One option for your crabapple tree is to plant it in a container, which makes it a useful choice for decorating a patio or deck. Crabapples take well to container growing, and it’s not hard to care for them. A pot-grown crabapple won’t get as large as one grown in the ground, because its roots are constrained by the size of the pot, but it should be able to thrive. Choose a container that is roughly twice the size of the root ball with good drainage in the bottom. Use a good-quality potting mix, planting as per our directions above. Keep in mind that pot-grown plants may need additional watering and feeding to keep the soil refreshed.


How big does the Royalty Crabapple get?

A mature Royalty Crabapple will reach a height of 10 to 15 feet, with a canopy of 10 to 15 feet. These trees have a moderate rate of growth, putting on about a foot of new growth every year until they reach their mature size.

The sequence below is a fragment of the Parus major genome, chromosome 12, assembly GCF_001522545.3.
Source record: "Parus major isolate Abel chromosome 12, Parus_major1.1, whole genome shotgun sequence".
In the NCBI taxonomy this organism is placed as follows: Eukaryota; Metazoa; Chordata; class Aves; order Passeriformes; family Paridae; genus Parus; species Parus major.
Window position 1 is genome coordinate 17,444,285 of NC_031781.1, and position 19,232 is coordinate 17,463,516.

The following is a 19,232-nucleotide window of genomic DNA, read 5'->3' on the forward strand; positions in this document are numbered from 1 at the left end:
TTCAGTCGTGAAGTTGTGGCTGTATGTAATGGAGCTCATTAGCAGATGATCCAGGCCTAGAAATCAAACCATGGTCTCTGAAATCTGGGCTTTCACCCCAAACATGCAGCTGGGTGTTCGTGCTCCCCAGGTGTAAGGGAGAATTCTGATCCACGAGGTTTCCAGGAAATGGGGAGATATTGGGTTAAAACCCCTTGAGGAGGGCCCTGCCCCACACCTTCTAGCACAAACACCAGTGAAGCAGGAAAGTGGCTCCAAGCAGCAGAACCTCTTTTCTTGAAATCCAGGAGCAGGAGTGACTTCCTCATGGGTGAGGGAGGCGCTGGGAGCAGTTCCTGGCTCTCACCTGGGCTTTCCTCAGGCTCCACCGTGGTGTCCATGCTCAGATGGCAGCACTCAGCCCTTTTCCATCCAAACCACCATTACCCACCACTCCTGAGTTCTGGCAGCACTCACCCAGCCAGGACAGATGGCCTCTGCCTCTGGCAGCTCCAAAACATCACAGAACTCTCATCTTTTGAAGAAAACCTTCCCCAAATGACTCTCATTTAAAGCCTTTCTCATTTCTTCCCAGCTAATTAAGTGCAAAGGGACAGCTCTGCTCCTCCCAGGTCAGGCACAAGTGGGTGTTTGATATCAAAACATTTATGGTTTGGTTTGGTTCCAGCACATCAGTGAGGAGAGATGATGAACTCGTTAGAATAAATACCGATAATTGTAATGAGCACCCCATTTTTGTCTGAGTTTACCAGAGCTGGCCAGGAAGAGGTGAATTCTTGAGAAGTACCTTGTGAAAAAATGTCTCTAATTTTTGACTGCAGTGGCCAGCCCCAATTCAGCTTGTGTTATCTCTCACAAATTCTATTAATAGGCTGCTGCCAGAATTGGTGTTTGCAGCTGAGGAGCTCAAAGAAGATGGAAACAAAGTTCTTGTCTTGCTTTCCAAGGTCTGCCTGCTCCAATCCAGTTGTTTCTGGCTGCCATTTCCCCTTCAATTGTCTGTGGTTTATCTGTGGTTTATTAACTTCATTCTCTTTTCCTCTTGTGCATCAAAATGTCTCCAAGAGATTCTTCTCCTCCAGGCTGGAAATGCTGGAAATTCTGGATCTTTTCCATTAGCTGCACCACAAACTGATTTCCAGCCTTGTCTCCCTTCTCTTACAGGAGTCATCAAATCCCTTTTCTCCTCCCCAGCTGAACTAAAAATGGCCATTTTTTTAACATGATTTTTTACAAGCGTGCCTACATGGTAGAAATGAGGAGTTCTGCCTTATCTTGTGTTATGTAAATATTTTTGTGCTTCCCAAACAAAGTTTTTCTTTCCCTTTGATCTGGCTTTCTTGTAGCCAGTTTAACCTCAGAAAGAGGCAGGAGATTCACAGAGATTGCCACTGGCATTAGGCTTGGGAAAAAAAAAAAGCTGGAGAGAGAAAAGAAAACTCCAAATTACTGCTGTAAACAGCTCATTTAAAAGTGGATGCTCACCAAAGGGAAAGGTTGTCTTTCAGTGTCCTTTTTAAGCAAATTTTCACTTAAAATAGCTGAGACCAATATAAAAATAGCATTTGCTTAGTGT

Where can I grow the Royalty Crabapple?

This hardy tree can be grown anywhere that temperatures do not go below -20 degrees Fahrenheit, which is consistent with USDA hardiness zones four through eight. That means it can be grown as far north as coastal Maine and the Pacific Northwest. In the south, it will thrive in all but the most subtropical regions of Florida and Texas.

Is the Royalty Crabapple toxic?

No, the fruit is often eaten and used in cooking. The seeds, however, contain a toxic compound that can be bad for companion animals such as dogs, cats and horses. Avoid planting a crabapple tree in any pasture where you keep livestock and keep container-grown trees away from your pets.

Compare Similar Products

Mature height
10-15 ft.
Mature width
10-15 ft.
Sunlight requirement
Full Sun
Growth rate
Botanical name
Malus x 'Royalty'
Shipping exclusions
Grows Well In Zones
Growing Zones: 4-8 i Growing zones help determine if a particular plant is likely to grow well in a location. It identifies the average annual minimum winter temperatures across the U.S. provided as a map by the USDA.
(hardy down to -10°F)

Royalty Crabapple Tree

Malus x 'Royalty'